The Sheltering Sky, Paul Bowles, New Directions Books, 1949, 318 pp
Paul Bowles spent more of his life as a composer than as a writer. The Sheltering Sky is his first and best-known novel, based on his own travels in North Africa and his version of existentialism.
Port Moresby and his wife Kit leave New York City after WWII and travel through North Africa and the Sahara. They are very young and their marriage is in trouble. They are in Africa for different reasons. Actually Port doesn't quite know why he is there, but Kit is following him for the sake of love.
I did not like the book for the first half because they are both such weak and confused people so that there seemed to be no point to the story besides pointlessness. That is not my understanding of existentialism and Port has no reason, or at least none is given, for his despair. I did like the author's explanation of the difference between a tourist and a traveler on page 14:
"Whereas the tourist generally hurries back home at the end of a few weeks or months, a traveler, belonging no more to one place than the next, moves slowly, over periods of years, from one part of the earth to another."
In Book Two, it becomes Kit's story and then it gets better and even exciting. The underlying sense of dread, present from the first page, becomes life experience. Kit is a more developed character, though still a bit flat. The ending is ambiguous. Tragic perhaps, but possibly a breakthrough for Kit. The issue here is the clash and difficulties of co-existence between Westerners and non-Western peoples. Clearly still a world issue in today's times.
The Heat of the Day, Elizabeth Bowen, Alfred A Knopf, 1949, 372 pp
I don't know about this book. The story was good. A woman in England during WWII, has a lover and a son. She learns that her lover may be a spy for the enemy. You don't find out until near the end whether or not he is.
The writing is very exquisite. I had to read slowly because the parsing of sentences was so English, but when she was good, I loved the way she put things. The characters were well defined and each had a voice. The setting of London during bombings, black-outs and food shortages is made very real.
I think the trouble is that you want to admire Stella, the main character, but she is not really admirable. She is a woman trying to survive in that time and place, wanting love, but she is not all that strong.
The Golden Apples, Eudora Welty, Harcourt Brace and Company, 1949, 244 pp
This is a collection of short stories which are all about the same Southern town and people in it, covering a couple generations. Except for the first story, "Shower of Gold", I did not find this book as enjoyable as her earlier ones.
As usual, there reside here a cast of unique individuals, which is one thing I like about Welty. Her characters are one of a kind, not archetypes, the way people are in real life. Another thing I like, even though it means wading through so much description, is her creation of the place. By the end of the book, I felt that I knew my way around the town of Morgana and what sort of weather they had, how it smelled, etc. I wonder if some of that ability to describe place is getting lost in today's writing because we have so much film and video around us.
My only problem was the stories themselves, in which very little actually happened. They were more like character studies. But I did realize that preserved here is an era of the American South that is gone and that was worth writing about and worth reading.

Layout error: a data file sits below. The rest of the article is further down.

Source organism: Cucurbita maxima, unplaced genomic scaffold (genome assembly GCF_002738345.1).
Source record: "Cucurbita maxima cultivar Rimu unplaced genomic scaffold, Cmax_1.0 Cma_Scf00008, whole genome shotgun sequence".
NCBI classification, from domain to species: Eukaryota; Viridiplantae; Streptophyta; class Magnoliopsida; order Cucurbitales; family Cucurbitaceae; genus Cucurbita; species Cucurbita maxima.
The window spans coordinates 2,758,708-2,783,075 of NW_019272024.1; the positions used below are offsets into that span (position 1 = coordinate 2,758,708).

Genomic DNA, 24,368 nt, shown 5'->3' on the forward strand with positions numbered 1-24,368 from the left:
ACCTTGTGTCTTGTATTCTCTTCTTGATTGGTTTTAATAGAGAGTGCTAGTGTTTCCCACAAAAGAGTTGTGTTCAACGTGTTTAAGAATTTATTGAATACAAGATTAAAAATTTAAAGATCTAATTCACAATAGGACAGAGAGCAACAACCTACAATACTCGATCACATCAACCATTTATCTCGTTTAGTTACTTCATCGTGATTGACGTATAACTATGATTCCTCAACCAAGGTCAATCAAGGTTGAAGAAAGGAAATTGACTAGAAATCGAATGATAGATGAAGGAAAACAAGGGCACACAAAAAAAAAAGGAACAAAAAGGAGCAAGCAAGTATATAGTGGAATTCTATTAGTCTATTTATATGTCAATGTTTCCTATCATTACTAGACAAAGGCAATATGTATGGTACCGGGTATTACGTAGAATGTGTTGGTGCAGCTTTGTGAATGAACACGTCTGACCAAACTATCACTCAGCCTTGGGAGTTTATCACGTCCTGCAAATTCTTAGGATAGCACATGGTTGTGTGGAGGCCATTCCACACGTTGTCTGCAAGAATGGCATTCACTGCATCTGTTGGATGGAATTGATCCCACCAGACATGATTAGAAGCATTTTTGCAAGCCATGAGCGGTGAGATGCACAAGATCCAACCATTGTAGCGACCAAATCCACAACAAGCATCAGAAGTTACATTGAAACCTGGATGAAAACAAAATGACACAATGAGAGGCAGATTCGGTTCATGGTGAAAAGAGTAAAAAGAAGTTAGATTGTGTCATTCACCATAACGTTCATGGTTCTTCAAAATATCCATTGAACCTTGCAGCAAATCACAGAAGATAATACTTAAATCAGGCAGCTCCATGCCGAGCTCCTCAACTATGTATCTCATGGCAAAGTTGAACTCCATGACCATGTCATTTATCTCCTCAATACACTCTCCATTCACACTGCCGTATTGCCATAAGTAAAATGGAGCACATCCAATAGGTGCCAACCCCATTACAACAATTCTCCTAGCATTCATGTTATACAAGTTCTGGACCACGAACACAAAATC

Here are the award winning books for 1949:
The Pulitzer Prize:
Guard of Honor, James Gould Cozzens, Harcourt Brace Jovanovich Inc, 1949, 631 pp
I had never heard of this book and that may be because it is highly dated. It concerns only three days on a base of the American Army Air Force in Ocarana, Florida during World War II. At that time, the Air Force was not yet a separate branch of the military but part of the Army and much of the might of air power was being developed as WWII was fought.
In those three days everything that could go wrong at such a base, does. In addition, much of the trouble has racism at its root. There is a cast of at least 20 characters (and about 10 main characters), so Cozzens uses the circumstances as a frame on which to do character studies of these numerous men and women. The women include WACS and officers' wives. He also throws in a sort of philosophy of war and army life.
So much goes wrong by the second day that I expected a big tragic ending. Instead, it all simmers down and gets approximately sorted out, so that you understand that life will go on. I suppose that could be a motto of war and army life.
Generally it was all "good" writing, as it would be taught in English class and newspaper writer training. I found it much too wordy, somewhat pedantic and never really gripping or exciting. The ending was unforgiveable after 550 pages of build-up. I can see why literature needed a Hemingway to come along.
Newbery Award ( for children's/ young adult fiction):
King of the Wind, Marguerite Henry, Rand McNally and Company, 1948, 173 pp
An Arabian horse, his faithful horseboy and a cat named Grimalkin, travel from Morocco to France to England. They face and survive many troubles but Sham, the horse, becomes the first to breed a new line of racehorses for Britian and the world.
The story is well told, fast-paced and Agba, the boy, is loyal and steadfast. An old Arabian story goes that when Allah created the horse, he said to the wind, "I will that a creature come from thee. Condense thyself." And the wind condensed itself and the result was the horse!
Caldecott Medal Award (for children's picture book):
The Big Snow, Berta and Elmer Hader, The Macmillan Company, 1948, 43 pp
Nice illustrations, typical for the times. All the animals get ready for winter, snow comes, local people put out seeds to feed them, winter passes. There is even a groundhog who comes out on February second.